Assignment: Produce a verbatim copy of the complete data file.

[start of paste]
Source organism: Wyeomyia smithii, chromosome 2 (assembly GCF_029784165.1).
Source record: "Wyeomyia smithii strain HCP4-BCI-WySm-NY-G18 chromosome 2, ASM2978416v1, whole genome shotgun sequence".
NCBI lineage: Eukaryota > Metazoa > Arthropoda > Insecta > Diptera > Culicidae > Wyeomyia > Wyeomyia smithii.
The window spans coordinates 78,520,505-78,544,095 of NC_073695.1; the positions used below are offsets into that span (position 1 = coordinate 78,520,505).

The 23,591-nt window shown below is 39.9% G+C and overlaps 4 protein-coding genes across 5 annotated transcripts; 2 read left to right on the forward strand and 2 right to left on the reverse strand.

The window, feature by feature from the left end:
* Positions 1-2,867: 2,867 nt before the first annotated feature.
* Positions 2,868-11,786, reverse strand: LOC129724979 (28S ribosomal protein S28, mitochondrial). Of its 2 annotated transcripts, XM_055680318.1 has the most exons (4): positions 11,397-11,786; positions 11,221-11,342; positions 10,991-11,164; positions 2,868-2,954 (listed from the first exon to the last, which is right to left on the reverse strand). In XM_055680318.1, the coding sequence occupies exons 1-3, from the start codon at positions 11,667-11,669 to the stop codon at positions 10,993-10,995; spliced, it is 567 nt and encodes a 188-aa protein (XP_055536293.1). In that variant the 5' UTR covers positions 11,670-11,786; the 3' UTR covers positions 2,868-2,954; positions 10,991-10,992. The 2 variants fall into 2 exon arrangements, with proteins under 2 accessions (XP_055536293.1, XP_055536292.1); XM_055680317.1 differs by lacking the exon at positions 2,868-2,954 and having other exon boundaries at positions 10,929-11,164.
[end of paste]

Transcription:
Source organism: Wyeomyia smithii, chromosome 2 (assembly GCF_029784165.1).
Source record: "Wyeomyia smithii strain HCP4-BCI-WySm-NY-G18 chromosome 2, ASM2978416v1, whole genome shotgun sequence".
NCBI lineage: Eukaryota > Metazoa > Arthropoda > Insecta > Diptera > Culicidae > Wyeomyia > Wyeomyia smithii.
The window spans coordinates 78,520,505-78,544,095 of NC_073695.1; the positions used below are offsets into that span (position 1 = coordinate 78,520,505).

The 23,591-nt window shown below is 39.9% G+C and overlaps 4 protein-coding genes across 5 annotated transcripts; 2 read left to right on the forward strand and 2 right to left on the reverse strand.

The window, feature by feature from the left end:
* Positions 1-2,867: 2,867 nt before the first annotated feature.
* Positions 2,868-11,786, reverse strand: LOC129724979 (28S ribosomal protein S28, mitochondrial). Of its 2 annotated transcripts, XM_055680318.1 has the most exons (4): positions 11,397-11,786; positions 11,221-11,342; positions 10,991-11,164; positions 2,868-2,954 (listed from the first exon to the last, which is right to left on the reverse strand). In XM_055680318.1, the coding sequence occupies exons 1-3, from the start codon at positions 11,667-11,669 to the stop codon at positions 10,993-10,995; spliced, it is 567 nt and encodes a 188-aa protein (XP_055536293.1). In that variant the 5' UTR covers positions 11,670-11,786; the 3' UTR covers positions 2,868-2,954; positions 10,991-10,992. The 2 variants fall into 2 exon arrangements, with proteins under 2 accessions (XP_055536293.1, XP_055536292.1); XM_055680317.1 differs by lacking the exon at positions 2,868-2,954 and having other exon boundaries at positions 10,929-11,164.